Confluence Retirement

In an effort to consolidate USGS hosted Wikis, myUSGS’ Confluence service is scheduled for retirement on January 27th, 2023. The official USGS Wiki and collaboration space is now SharePoint. Please migrate existing spaces and content to the SharePoint platform and remove it from Confluence at your earliest convenience. If you need any additional information or have any concerns about this change, please contact myusgs@usgs.gov. Thank you for your prompt attention to this matter.

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Aparna Bamzai-Dodson, USGS, presented on the Climate Scenarios Toolbox (now renamed to the Climate Futures Toolbox!), an open-source tool that helps users formulate future climate scenarios for adaption planning. Scenario planning is a way to consider the range of possible outcomes by using projections based on climate data to develop usually 3-5 plausible divergent future scenarios (ex: hot and dry; moderately hot with no precipitation change; and warm and wet). Resource managers and scientists can use these scenarios to help predict the effects of climate change and attempt to select appropriate adaptation strategies. However, climate projection data can be difficult to work with in areas of discovery, access, and usage, involving multiple global climate model repositories, downscaling techniques, and file formats. The Climate Futures Toolbox aims to take the pain out of working with climate data.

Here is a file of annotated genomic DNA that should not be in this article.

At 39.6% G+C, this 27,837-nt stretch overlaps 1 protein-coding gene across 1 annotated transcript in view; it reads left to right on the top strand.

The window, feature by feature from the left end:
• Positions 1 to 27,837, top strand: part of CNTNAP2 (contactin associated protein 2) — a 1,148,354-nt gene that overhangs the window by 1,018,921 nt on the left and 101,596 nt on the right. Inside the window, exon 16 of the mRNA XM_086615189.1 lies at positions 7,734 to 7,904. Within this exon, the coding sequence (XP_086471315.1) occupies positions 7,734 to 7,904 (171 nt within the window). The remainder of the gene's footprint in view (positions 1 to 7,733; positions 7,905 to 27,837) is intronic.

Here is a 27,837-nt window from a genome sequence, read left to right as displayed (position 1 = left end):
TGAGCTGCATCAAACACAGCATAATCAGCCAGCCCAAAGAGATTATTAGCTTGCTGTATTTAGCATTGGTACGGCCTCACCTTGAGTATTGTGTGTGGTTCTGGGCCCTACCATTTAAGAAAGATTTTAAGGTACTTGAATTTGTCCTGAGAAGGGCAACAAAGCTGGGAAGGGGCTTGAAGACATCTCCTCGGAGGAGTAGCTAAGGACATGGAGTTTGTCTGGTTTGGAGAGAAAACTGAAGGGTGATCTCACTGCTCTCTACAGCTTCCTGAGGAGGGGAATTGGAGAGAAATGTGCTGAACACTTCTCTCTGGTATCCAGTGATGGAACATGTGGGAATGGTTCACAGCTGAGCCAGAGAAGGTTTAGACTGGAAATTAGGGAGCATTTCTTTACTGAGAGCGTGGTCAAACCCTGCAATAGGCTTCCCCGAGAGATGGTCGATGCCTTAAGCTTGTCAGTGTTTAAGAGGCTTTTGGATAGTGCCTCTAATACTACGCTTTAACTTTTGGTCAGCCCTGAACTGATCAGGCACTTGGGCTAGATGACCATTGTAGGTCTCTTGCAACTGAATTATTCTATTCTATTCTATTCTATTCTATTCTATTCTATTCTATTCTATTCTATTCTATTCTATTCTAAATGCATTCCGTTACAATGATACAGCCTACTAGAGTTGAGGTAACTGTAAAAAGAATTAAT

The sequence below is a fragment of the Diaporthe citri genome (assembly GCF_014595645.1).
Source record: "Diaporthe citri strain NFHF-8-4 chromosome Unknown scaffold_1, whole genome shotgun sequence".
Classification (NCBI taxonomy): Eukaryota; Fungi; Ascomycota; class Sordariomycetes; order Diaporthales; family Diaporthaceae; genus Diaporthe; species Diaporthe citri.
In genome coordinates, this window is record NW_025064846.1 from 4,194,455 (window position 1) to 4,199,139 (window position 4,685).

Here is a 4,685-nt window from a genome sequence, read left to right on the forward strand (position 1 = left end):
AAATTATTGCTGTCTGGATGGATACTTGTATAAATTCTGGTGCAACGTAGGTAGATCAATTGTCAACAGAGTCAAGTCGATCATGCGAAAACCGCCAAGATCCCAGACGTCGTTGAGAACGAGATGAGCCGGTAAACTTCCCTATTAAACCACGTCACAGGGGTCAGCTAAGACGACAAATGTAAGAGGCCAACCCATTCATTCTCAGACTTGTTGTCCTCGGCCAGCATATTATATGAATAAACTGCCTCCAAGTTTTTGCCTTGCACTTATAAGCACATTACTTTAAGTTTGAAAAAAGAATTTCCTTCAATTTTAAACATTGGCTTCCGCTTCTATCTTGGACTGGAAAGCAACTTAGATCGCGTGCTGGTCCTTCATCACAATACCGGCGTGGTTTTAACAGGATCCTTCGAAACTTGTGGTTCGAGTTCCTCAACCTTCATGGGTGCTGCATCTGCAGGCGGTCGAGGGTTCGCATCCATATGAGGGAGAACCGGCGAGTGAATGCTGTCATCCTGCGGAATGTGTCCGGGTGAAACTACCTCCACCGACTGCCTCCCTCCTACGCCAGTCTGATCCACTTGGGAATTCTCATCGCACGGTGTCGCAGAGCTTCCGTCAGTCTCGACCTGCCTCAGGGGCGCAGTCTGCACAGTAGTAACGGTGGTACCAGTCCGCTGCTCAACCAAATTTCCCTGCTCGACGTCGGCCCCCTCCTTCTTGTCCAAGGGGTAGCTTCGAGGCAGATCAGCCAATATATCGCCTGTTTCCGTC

Collection of photos of people collaborating around climate scenarios and adaptation planning graphs.Image Added

The creators of the Toolbox wanted a way to make working with climate data easier by lowering the barrier to entry, automating common tasks, and reducing the potential for errors. The Climate Futures Toolbox uses a seamless R code workflow to ingest historic and projected climate data and generate summary statistics and customizable graphics. Users are able to contribute open code to the Toolbox as well, building on its existing capabilities and empowering a larger user community. The Climate Futures Toolbox was created in collaboration with University of Colorado-Boulder's Earth Lab, the U.S. Fish and Wildlife Service, and the National Park Service. 

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The first step required building a cloud infrastructure, with the help of Cloud Hosting Solutions (CHS). This involves connecting the edge computing (camera and raspberry PI footage of a stream) to an Amazon Web Services (AWS) IoT system and depositing camera footage and derivative products into a S3 bucket. The code for this portion of the product is in a preliminary GitLab repository that is projected to be published as a part of the long-term project. The team is also still working toward building the infrastructure through to data serving and dissemination. 

Workflow for getting streamflow data into a cloud computing system.Image Added

Other successes accomplished with this project so far include auto-provisioning (transmitting location and metadata) of edge computing systems to the cloud; establishing global actions (data is transmitted to the cloud framework and can roll into automated processing, like extracting video into frames); and building automated time-lapse computation. 

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In order to successfully create a centralized AIS viewer, community standards need to be established so that data can be checked for quality and validity, especially within the FAIR data framework (Findable, Accessible, Interoperable, and Reusable). To establish community standards and successfully integrate eDNA into NAS, the project team accomplished several objectives: 

List of steps taken in integrating eDNA data into the Nonindigenous Aquatic Species DatabaseImage Added

1) Experimental Standards 

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